C. elegans stress responses are well-conserved with mammals, particularly at the cell biological level, and are represented by canonical signaling pathways that have been extensively characterized through genetic approaches. Critical transcription factors have been identified in pathways that respond to various types of stress, including nutrient availability, such the FOXO ortholog DAF-16, which is the terminal effector of the worm insulin-like signaling cascade ; oxidative stress, such as the Nrf-2 ortholog SKN-1 ; hypoxia, such as HIF-1 ; and proteotoxicity, such as XBP-1  and ATFS-1 , which act at the level of endoplasmic reticular and mitochondrial unfolded protein responses, respectively. One of the advantages of working with C. elegans is a wealth of genetic reagents. For the purposes of this work, those reagents included transgenic strains where the promoters from specific targets of each of these transcription factors, shown in Fig. 2, have been fused to the green fluorescent protein GFP. Hence, fluorescent output can be used as a surrogate for signal pathway induction.
Each of the five transgenic strains shown in Fig. 2 was screened for induction by either PG or the V2 Red e-liquid ± nicotine using fluorescent microscopy (e-liquids containing other flavorings were not tested). Of the five strains tested, only one exhibited visible activation: the detoxification/antioxidant response factor SKN-1. Expression of the SKN-1 target gene gst-4 was visible under basal conditions (Fig. 2b), but was greatly enhanced by exposure to 10 mM paraquat, a stereotypical oxidative stress widely used in worms (Fig. 2a). Expression was also increased, though less dramatically, in response to PG and V2 Red (Fig. 2c, d, f, and g). Induction was independent of nicotine (Fig. 2e). These data indicate that PG is sufficient to elicit a mild oxidative stress response in worms, while nicotine is not.
Distilled vapor extracts of e-liquids exert similar effects as e-liquids themselves
One of the concerns regarding e-liquid vapors is that the vaporization process may result in free radical formation, which could cause oxidative stress and ultimately result in tissue damage over time. Given our observation that the detoxification/antioxidant response factor SKN-1 target gene gst-4 is induced by e-liquids, we hypothesized that vaporization may exacerbate this responses. In order to expose worms to vaporized e-liquid, a distillation system was devised where an e-cig device was used to create a vapor that was then pulled through negative pressure into a flask suspended over liquid nitrogen (Fig. 3a). The parameters used for this distillation process mimicked those that a typical e-cig user would employ (Methods). HPLC analysis of nicotine content following distillation suggested that most of the vaporized nicotine was recovered (Fig. 3a). The distilled vapor extract was added to NGM plates at an identical dilution as the original e-liquid (1:500) and embryos were allowed to develop on these plates. While this model does not recapitulate the acute exposure to vapor experienced by an e-cig user, it did allow us to determine whether vaporization itself led to increased toxicity in the worm model. In this study, vapor extracts of PG were compared to the V2 Red e-liquid; the other flavorings menthol and grape were not tested. In addition, since e-cig devices are built to vape PG or glycerin based solvents, the negative control data, generated using an aqueous solvent, was not vaped and is replicated here from Fig. 1 strictly for comparison.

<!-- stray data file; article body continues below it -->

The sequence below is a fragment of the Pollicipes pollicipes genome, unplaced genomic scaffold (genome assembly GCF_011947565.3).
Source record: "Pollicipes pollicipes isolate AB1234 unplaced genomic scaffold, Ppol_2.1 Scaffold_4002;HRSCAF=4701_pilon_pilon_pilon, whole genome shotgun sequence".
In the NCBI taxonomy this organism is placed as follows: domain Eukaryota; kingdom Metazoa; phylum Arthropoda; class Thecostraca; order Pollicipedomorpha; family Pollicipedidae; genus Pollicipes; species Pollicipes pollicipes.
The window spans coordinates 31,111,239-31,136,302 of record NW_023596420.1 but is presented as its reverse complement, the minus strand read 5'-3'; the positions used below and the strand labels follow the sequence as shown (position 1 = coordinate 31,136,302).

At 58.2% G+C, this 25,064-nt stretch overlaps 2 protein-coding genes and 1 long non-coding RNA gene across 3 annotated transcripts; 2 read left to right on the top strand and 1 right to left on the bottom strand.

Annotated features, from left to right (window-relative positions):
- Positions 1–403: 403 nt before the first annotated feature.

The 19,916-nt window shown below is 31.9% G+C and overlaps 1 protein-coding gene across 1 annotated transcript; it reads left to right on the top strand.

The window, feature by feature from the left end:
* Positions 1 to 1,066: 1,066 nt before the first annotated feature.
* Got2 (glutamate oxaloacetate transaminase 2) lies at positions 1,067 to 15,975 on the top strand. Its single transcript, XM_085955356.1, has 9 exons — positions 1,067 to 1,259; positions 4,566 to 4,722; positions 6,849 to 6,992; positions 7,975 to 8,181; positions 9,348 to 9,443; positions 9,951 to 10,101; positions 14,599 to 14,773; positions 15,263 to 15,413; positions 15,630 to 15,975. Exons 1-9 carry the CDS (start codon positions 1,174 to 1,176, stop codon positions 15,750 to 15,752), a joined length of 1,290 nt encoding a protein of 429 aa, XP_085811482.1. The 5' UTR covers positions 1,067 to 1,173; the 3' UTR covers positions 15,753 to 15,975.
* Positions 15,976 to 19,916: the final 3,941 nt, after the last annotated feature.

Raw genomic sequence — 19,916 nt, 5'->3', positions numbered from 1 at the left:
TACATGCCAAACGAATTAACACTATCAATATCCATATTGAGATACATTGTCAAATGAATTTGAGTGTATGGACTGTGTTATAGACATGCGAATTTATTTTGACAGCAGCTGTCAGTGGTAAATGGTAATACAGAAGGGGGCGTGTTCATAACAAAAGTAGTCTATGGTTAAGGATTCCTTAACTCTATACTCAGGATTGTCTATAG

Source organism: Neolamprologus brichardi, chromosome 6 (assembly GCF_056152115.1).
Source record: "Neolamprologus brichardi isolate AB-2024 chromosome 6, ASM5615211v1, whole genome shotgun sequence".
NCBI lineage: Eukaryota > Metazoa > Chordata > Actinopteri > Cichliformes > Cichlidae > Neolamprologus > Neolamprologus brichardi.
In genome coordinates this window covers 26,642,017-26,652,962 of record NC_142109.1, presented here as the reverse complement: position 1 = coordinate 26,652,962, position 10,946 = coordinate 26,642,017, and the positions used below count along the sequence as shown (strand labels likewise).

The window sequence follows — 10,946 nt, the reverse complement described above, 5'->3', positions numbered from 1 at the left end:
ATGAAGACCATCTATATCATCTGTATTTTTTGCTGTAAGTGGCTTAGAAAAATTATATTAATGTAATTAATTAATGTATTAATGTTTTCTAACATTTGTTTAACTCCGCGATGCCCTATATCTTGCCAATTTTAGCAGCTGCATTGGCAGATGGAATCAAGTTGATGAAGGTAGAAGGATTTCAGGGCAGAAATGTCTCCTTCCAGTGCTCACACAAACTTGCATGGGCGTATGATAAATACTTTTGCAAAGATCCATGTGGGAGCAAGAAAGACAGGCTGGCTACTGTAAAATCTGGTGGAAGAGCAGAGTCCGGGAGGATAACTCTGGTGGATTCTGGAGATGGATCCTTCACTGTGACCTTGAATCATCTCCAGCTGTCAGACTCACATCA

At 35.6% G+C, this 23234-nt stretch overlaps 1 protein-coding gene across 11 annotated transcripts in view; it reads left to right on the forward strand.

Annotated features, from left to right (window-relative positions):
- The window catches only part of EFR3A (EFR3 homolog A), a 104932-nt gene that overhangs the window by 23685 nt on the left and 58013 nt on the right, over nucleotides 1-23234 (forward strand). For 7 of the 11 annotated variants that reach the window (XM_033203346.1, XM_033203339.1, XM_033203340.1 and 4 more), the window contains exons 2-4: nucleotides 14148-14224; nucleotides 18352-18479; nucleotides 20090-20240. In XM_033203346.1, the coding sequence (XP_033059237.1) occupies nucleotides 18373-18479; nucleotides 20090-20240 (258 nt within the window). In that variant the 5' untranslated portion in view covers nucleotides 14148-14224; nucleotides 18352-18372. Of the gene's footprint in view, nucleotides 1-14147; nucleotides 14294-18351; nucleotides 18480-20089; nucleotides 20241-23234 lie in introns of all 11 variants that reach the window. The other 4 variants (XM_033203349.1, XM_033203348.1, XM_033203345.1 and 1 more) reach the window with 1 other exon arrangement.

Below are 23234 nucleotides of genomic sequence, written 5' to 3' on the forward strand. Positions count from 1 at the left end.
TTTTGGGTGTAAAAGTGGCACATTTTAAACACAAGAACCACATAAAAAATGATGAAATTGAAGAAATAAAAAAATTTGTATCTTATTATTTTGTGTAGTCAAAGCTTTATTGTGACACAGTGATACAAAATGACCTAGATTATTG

Somewhat surprisingly, most of the physiologic measurements, including body length, brood size, and thrashing rate, were similarly affected by treatment with the distilled vapor extracts as by the original e-liquids (Fig. 3b-d). However, several of these effects were suggestive but not significant. Nevertheless, there was no overt increase in toxicity following vaporization.
Finally, we observed that SKN-1 pathway induction of gst-4::GFP was higher in treated groups compared to controls, but was reduced compared to paraquat, suggesting that PG induces a sub-maximal stress response (Fig. 3e-j). It’s possible that PG triggers SKN-1 activity, which is essential for development of embryos and upregulates the expression of genes that result in modification, conjugation, and export of xenobiotics (for review, see ), in the context of detoxification rather than oxidative stress. However, we also recognize that free radicals are transient reactive molecules, and hence it’s also possible that the nature of the model, which does not permit exposure immediately upon e-liquid vaporization, may prevent us from observing their full effect.